Bible study: How the Millenium Development Goals reflect God's heart for the poor

Bible study

How the Millennium Development Goals reflect God's heart for the poor


Written by Amanda Jackson, Campaigns and Policy Coordinator for Micah Challenge International. www.micahchallenge.org

Every nation is responsible to do all it can to meet the Millennium Development Goals and that means government action as well as programmes run by communities.

But Christians sometimes hesitate to start speaking to governments about poverty and injustice. We may feel cynical or powerless or lacking in skills.

2,500 years ago, Nehemiah heard about a huge injustice affecting his fellow Jews who had been left behind in Jerusalem. How did he become an advocate?

Nehemiah 1:1-3 describes the situation. How were the people suffering?

Read Nehemiah 1:4-10

Nehemiah responds in several ways. Can you see the steps he takes?

  • His heart is broken - we need God's compassion for those who suffer.
  • He prays and fasts - we need to recognise the spiritual importance of advocacy and that we need God's power.
  • He praises God for his greatness and faithfulness - a good reminder if we are caught up in the despair of poverty.
  • He prays for forgiveness - we need to search our hearts as individuals, churches and organisations to acknowledge when we have failed poor families and communities.
  • He asks for God's guidance and wisdom - all our words and tactics must be godly.

The rest of the story of Nehemiah is a wonderful description of effective leadership and advocacy that perseveres and overcomes opposition.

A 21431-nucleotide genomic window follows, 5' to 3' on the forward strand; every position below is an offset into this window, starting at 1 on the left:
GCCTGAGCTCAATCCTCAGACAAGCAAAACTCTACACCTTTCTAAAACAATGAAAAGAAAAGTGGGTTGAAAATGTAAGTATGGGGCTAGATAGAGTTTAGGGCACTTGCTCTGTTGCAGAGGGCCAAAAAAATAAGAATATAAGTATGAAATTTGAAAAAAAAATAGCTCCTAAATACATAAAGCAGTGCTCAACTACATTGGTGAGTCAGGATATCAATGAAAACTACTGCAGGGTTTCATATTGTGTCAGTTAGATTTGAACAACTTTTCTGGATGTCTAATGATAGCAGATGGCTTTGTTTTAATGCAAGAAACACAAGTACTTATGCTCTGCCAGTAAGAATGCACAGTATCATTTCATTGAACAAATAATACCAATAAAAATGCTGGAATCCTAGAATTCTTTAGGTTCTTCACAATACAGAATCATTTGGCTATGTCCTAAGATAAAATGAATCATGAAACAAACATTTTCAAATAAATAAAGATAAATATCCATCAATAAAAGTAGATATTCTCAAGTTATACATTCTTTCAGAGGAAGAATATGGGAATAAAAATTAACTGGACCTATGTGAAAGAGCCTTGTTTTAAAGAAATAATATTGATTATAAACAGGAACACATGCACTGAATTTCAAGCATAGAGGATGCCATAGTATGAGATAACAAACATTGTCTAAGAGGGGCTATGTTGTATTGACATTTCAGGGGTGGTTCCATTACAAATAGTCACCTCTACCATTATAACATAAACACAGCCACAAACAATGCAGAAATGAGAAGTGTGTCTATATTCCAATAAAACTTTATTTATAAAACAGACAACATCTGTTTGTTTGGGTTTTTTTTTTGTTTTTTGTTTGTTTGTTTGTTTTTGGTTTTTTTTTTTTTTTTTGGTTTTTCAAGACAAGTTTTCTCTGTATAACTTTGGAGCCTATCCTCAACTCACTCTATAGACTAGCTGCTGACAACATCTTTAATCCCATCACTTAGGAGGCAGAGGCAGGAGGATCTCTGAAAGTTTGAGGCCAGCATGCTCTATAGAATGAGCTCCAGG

Read Chapters 2 and 3

  • How does Nehemiah win over the King (who is not a believer) to his cause?
  • What do verses 11-20 of Chapter 2 show us about effective development and advocacy work?
  • How does Nehemiah deal with opposition? (see also Chapter 4)
  • Why do you think Chapter 3 lists all the different families, clans and groups that helped rebuild the wall? What can we learn from that about getting an effective job done?

Read Chapter 5:1-13

  • Why did Nehemiah decide to act on behalf of the people who were oppressed?
  • What if the people had not complained?

Micah Challenge is encouraging our leaders to halve global poverty. Some may mock the aims of Micah Challenge and say they can never be achieved. But Nehemiah's story of persistent, prayerful, practical and positive action gives us a vision of what is possible.

And if we succeed, it will be because God has been faithful to our cries and has acted to soften the hearts of leaders so that they, like the wise king in Proverbs, 'protect the rights of all who are helpless - the poor and the needy' (Proverbs 31:8-9).